Last night, amid sweat and steam, the new Regent Theater in Downtown Los Angeles saw its first sold-out show with the highly anticipated performance by Canadian masters of noise-punk, Death From Above 1979. Packed like sardines in a can, fans who had missed out on Death From Above’s one-off performance at the Troubadour this past August, were praising the thrash gods above for this $15 Red Bull Sound Select #30DaysInLA show.
Attracting veteran fans, as well as firs-time curiosos, their addictive new album The Physical World has definitely garnered the duo a new popularity since their 2006 break up. From yuppies to college bros, I was kind of taken by surprise by how mellow the crowd on the floor pit were (in comparison to their early reunion shows). You call that a circle pit? That looked more like a kidney bean (and the size of one too). Is that what you think slam-dancing is? You mind as well be pogo-ing at a Weezer show. The only three crowd-surfing attempts I saw were by two girls and one dude. And the girls definitely owned it. Judging by the crowd alone, this was not the Death From Above experience I recalled pre 2006 or at any of their early reunion shows. Of all their performances I had witnessed after their 2011 reunion (SXSW – riot broke out, Sasquatch!, Coachella, FYF, Rough Trade NYC), this show was the first time I felt like I wasn’t sharing a room with veteran fans; but more so those curious and attracted to the appeal of a reunion band that is finally getting mainstream attention (even though they reunited three years ago…). Needless to say, the carnal energy and relentless need for all things hard, fast and loud was definitely the Death From Above 1979 I remembered. I just had to put the annoying drunk bros below me and the be-seen girls trying to get that perfect crowd selfie out of my line of sight, and focus on the incredible collision of drums and bass that was happening before me.
Hitting the stage closer to midnight, Death From Above 1979 opened up with “Turn It Out” the first track from their debut album, You’re a Woman, I’m a Machine. Within the first 30 seconds of the song’s chilling intro, I immediately pulled out the fancy ear plugs that the Red Bull Sound Select team had gifted me with. I had to, without a filter, fully enjoy the noise lashing that DFA was about to hand me. As I placed the ear plugs back into my purse, the crowd below was spiraling into chaotic waves of motion. With hands flailing in the air, the condensed crowd emulated a moving sea with fans bouncing from one side to the other like a game of ping pong. There was definity some drunken movement, but nothing comparable to years past.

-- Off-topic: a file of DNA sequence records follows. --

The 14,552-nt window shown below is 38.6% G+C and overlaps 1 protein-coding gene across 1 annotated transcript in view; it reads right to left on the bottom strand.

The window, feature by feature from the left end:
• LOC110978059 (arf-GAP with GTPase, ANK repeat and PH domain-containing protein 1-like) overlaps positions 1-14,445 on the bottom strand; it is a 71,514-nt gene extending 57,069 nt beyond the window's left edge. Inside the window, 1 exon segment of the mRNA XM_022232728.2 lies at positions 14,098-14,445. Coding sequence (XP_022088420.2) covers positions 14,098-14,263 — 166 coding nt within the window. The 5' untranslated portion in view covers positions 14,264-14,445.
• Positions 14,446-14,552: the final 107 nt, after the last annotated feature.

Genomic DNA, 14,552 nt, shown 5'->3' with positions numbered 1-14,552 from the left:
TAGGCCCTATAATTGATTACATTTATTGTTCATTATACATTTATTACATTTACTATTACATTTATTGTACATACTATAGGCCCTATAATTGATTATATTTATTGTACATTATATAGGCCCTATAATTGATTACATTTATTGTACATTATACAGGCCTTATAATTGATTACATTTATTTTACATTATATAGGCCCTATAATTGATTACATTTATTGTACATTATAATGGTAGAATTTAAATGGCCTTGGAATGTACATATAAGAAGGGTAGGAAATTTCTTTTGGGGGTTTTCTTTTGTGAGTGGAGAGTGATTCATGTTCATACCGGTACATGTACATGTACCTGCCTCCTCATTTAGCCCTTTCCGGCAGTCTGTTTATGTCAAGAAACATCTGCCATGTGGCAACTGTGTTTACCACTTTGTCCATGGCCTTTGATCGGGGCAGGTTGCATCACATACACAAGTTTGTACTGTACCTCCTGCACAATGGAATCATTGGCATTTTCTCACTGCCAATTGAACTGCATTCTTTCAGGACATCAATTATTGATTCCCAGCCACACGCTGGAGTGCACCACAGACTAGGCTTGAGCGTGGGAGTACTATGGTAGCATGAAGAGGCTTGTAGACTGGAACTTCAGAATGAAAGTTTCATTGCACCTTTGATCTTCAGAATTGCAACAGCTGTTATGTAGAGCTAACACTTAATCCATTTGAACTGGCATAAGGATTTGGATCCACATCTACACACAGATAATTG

When DFA rolled into “Cheap Talk” the opening track off of the duo’s new and sophomore album, The Physical World, fans cheered and roared as most were newbies and this is a song they can better familiarize with. Chanting the catchy chorus, at this point the fire was lit. The thick heat from the sweltering Regent was turning into a gym sock stew and like vapors rising, those of us on the balcony were inhaling the brunt of it. Ooooof.
As my hair went from sleek and chic to frizzy waves, Death From Above 1979 pummeled through practically all the songs from both their records. These guys were mad men barely even breaking to wipe their sweat or have a drink. Jesse Keeler handled that bass with his signature wide stanced poses, pretty much driving all the ladies wild. From funky bass lines to making those strings screech like an exorcism, Keeler was straight up on point. I have no idea how this man can put so much into his set knowing that he was about to head to the Exchange to perform as MSTRKRFT proceeding DFA’s show.
With those boyish good looks, vocalist and drummer, Sebastien Grainger battered his acrylic drum kit with such ferocity you would think the kit would blow. Feeling the rumble of the drum rolls tickle my skin, I was a bit disappointed that Grainger’s vocals were being drowned out by the sound. I’m not sure what was going on, but I’ve seen Death From Above enough times to know that Grainger’s melodic and powerful vocals are incredible live paired with the thunderous sound from their instruments. Unfortunately, that was not the case on this evening as the sound levels were off and Grainger’s voice was washed out by the cataclysmic bass and drums.
Regardless of the off vocal clarity, Death From Above 1979 were stunning live. Their stage presence is unmatched, even with little to no stage banter, the duo captivates the attention of anyone in their presence. Like a virus, their energy is unquestionably infectious and you just can’t help but fall victim to their deafening, yet beautiful combination of noise. Without a doubt everyone woke up with their ears ringing this morning, and I’m sure they were all totally okay with it.
Words: Sandra Burciaga
Photography: Monique Hernandez
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